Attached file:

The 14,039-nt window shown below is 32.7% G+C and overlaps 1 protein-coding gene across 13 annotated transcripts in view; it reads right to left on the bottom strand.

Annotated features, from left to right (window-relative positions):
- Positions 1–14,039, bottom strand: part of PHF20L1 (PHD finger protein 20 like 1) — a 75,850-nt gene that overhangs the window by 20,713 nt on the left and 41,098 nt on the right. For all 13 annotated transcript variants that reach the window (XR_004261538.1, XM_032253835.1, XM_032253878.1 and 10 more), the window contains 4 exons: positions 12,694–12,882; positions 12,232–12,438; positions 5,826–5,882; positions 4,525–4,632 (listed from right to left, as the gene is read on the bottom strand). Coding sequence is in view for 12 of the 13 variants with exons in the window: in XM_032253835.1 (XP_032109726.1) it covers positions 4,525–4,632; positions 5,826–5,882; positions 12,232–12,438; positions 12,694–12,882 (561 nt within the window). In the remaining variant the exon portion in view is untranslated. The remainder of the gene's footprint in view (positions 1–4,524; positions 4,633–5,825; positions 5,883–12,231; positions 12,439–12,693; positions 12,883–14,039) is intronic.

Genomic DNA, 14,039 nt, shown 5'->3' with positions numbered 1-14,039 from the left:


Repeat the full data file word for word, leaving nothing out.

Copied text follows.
The 14,039-nt window shown below is 32.7% G+C and overlaps 1 protein-coding gene across 13 annotated transcripts in view; it reads right to left on the bottom strand.

Annotated features, from left to right (window-relative positions):
- Positions 1–14,039, bottom strand: part of PHF20L1 (PHD finger protein 20 like 1) — a 75,850-nt gene that overhangs the window by 20,713 nt on the left and 41,098 nt on the right. For all 13 annotated transcript variants that reach the window (XR_004261538.1, XM_032253835.1, XM_032253878.1 and 10 more), the window contains 4 exons: positions 12,694–12,882; positions 12,232–12,438; positions 5,826–5,882; positions 4,525–4,632 (listed from right to left, as the gene is read on the bottom strand). Coding sequence is in view for 12 of the 13 variants with exons in the window: in XM_032253835.1 (XP_032109726.1) it covers positions 4,525–4,632; positions 5,826–5,882; positions 12,232–12,438; positions 12,694–12,882 (561 nt within the window). In the remaining variant the exon portion in view is untranslated. The remainder of the gene's footprint in view (positions 1–4,524; positions 4,633–5,825; positions 5,883–12,231; positions 12,439–12,693; positions 12,883–14,039) is intronic.

Genomic DNA, 14,039 nt, shown 5'->3' with positions numbered 1-14,039 from the left: